John Estes: Artist Statement
The one and the many are one and the same
Following are a few thoughts on art, and by extension my art. There is nothing absolute here, nothing not subject to revision. I would append the same caveat to every poem I’ve written.
Art is long, life is brief. But long is not the same as eternal. Immortality is a trope to help us draw useful distinctions of value between what can last and what should not. Eternity is a good idea but, after Frost, I think earth—beneath its many clouds—is the place for love.
Stephen Dunn, in an essay from Walking Light, says that “A person scrupulous about language these days would not say ‘Have a good day.’” Although I yield to his authority in most cases (because he is right), this declaration stops me short. I must admit, I use that phrase with regularity. But just because when I say it I really mean it—I do want people to have good days (what else is there to wish upon another?)—is the language any less dead? We all understand this complaint; the distinction between poetry and throw-away language is necessary, the proto-distinction that makes a poem possible. No one intends, I hope, to write a “Have a good day” poem; even though most poems won’t survive, nevertheless a poem is an attempt, an intention, to speak words that will outlast their sounds lengthening into silence, to somehow demand that the words be remembered, re-spoken, revived.
Poetry, according to C. K. Williams, serves our best intentions but at the same time reminds us, in song no less, how feeble those intentions are. “The poem makes enormous demands: we are to be confronted with all our inattention, with how small mind we pay to what is offered us. We are to become aware of how little we have allowed experience actually to touch us, and at the same time we are to face the responsibilities implied in our awareness of that experience.” The struggle to arrest language’s entropic slide from its metaphoric origins into servile instrumentality is the labor of a poet’s job that is never done. Because the healing of the self involves a healing of language, a poem is not only a wish for the good but part of the good. And because the self is never wholly healed, the things on the list of things to do are never scratched out, these “obvious tasks” that Williams identifies as among poetry’s good intentions: “to confront, to cure or comfort, solace or succor, to change, correct, resolve, take into account, come to terms with, redeem, surmount, transfigure or transform.”
What if Americans read more poetry? We might be less deceived, might treat ourselves and others with more kindness. Except for frauds and hucksters, who we’d more easily identify, and ridicule. The holy fool would again achieve social status. Would we use less plastic? Would sex be better? Would fewer people, or more, expose themselves on the internet? Maybe our political discourse would address human beings as other than economic or id-riddled creatures. We might appreciate the id for what it offers. We certainly wouldn’t diminish the link between language and action. Perhaps we’d be less embarrassed that we are what we long for, and thus maybe we’d long for a better beautiful. But as de Tocqueville found, meager taste and ambition has always afflicted us. “If it be your intention to confer a certain elevation upon the human mind…to cultivate the arts of a nation, and to promote the love of poetry, of beauty, and of renown…you must avoid the government of democracy.” Some would qualify this incompatibility. Some would say reading levels are just fine.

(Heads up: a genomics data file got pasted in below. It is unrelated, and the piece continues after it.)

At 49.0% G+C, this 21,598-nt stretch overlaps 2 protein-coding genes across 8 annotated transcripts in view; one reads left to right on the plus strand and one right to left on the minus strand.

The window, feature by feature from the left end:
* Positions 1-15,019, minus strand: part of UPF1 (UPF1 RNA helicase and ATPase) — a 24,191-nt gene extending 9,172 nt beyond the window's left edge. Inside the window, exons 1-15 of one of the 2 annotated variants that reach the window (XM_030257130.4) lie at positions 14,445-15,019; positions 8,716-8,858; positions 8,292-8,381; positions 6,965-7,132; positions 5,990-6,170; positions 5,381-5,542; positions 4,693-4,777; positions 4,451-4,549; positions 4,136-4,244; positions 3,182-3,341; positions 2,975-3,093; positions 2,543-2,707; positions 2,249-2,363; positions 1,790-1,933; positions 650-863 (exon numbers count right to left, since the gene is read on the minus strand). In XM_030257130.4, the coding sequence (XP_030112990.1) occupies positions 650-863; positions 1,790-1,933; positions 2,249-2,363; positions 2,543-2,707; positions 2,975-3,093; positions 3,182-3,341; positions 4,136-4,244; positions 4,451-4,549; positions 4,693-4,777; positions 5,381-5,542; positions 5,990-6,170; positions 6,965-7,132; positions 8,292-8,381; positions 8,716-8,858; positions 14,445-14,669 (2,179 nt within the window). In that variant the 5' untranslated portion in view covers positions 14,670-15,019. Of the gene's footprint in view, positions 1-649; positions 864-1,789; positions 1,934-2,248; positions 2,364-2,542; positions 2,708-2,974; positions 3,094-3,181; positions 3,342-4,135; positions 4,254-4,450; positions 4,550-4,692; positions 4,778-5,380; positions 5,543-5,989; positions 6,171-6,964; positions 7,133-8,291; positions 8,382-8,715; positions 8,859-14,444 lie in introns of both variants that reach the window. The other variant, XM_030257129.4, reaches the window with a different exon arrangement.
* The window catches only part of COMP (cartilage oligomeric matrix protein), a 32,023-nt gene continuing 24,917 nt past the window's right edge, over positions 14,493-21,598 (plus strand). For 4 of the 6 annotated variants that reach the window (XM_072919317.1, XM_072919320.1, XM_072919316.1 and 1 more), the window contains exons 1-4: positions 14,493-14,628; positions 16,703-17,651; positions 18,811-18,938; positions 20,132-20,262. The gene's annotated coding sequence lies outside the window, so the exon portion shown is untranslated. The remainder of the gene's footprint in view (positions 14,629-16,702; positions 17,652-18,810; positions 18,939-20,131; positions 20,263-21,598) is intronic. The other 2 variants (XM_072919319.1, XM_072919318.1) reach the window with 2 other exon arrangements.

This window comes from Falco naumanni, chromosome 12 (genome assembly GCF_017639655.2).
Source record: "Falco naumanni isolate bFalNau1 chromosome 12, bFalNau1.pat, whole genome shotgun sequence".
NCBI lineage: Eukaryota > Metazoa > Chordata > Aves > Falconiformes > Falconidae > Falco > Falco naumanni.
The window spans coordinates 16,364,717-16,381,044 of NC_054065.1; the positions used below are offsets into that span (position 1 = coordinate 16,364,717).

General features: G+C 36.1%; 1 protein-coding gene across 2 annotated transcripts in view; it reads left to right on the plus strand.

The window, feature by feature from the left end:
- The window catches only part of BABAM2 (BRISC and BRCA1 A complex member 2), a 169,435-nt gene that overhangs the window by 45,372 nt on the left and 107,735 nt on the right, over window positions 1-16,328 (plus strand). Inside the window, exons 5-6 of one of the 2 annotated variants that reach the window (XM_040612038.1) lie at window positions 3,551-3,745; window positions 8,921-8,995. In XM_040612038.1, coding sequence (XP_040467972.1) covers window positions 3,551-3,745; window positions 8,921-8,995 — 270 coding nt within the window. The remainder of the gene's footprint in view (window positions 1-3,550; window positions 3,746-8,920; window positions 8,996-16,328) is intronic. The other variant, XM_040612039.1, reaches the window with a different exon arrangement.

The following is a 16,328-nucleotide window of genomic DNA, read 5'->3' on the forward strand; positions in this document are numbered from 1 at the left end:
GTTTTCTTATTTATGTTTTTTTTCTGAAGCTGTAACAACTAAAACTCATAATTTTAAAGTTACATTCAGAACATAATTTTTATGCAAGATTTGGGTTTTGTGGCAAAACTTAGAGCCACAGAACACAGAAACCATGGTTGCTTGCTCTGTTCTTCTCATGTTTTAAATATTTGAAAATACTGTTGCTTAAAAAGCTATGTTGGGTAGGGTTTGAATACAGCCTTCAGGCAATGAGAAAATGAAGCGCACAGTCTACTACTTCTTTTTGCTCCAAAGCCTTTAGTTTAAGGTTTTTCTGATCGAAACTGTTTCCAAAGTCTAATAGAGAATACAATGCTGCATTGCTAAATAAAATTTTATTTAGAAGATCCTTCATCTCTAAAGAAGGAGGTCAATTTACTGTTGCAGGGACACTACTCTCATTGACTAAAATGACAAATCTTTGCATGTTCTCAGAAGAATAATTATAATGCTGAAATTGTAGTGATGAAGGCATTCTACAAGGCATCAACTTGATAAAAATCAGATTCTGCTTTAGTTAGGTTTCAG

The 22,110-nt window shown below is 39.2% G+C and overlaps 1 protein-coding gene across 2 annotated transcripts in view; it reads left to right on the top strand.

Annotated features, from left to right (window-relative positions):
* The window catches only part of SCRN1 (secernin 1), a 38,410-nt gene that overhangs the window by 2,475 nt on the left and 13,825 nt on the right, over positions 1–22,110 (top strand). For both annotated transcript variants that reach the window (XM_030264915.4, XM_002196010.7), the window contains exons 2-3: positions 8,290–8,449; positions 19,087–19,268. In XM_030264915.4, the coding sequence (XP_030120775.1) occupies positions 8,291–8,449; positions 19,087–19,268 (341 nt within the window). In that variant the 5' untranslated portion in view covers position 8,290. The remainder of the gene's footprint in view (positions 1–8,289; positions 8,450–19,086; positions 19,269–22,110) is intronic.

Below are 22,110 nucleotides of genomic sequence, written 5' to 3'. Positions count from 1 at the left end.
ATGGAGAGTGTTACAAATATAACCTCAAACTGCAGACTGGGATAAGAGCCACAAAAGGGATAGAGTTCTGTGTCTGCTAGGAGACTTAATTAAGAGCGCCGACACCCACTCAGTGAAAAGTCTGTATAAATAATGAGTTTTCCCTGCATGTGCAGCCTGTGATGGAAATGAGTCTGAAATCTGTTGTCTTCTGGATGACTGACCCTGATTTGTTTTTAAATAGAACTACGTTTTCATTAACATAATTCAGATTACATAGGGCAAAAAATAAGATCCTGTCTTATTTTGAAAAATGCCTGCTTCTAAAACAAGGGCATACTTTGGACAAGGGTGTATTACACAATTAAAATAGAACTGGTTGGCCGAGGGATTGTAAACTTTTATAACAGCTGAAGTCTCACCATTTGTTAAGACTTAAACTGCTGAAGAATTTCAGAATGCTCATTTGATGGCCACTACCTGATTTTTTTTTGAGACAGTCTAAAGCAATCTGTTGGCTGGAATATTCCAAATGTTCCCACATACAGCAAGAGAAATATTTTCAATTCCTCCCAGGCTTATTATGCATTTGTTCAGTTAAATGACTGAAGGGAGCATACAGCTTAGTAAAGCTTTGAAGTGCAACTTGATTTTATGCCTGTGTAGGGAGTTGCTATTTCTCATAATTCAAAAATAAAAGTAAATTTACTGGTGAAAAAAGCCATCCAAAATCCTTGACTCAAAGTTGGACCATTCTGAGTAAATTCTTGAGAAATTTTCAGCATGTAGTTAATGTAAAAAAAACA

In the title essay of his book Ambition and Survival, Christian Wiman describes two types of poets with two approaches to the relationship between life and art. One, like Dickinson or Auden, writes with a kind of logomaniacal obssessiveness. The other, like Hopkins or Crane, writes slowly (and re-writes) as if (in Hopkins’ phrase) in blood. Because neither is ultimately superior to the other—neither one seems to improve one’s chance of writing a poem that will endure—these examples interest him less as models of production than as models of suffering the silence between Real Poems. Does one keep “a steady skimming sort of hum” while awaiting the deeper heaves or, more painfully, does one tinker about and dwell in the absence of what one can only hope will return? If left to my devices, I am among the first group. But I am suspicious of Real Poems.
The mystery of origins is a mystery that haunts all works of art. At the scene of any poem is a wonder that asks: Where did this come from? Other art forms are no less haunted, but because their grammars are more distant from the logical basis of everyday commerce, they are more immune from debasement and dismissal. This is evermore so in an age of endless text. As the species of art whose medium—not language only but rhythmic language—traps these original energies near their sources, gives them a guise (a term, an image, a tune) and a signal-to-noise ratio, poetry renders the mysteries accessible to not just thought, and not just emotion, but to the amalgam of felt-thinking by which we actually guide and inhabit our lives.
Into the breach between Emerson’s meter-making argument and Arnold’s sweetness and light; into the gap that binds Bly’s three brains to the Duende at the soles of Lorca’s feet; into the fissure dividing Augustine’s music of the spheres from Rimbaud’s season in hell: a poem runs, or leaps, or dives. Art must, at least, dip into or accrue dust from that plutonic crevice; when there is sufficient courage, skill, and luck—a work is made.
There can be no absolutes because nothing shakes free from what it makes or what makes it; the whole of creation can be summoned with materials at hand. That’s what the whole of creation is.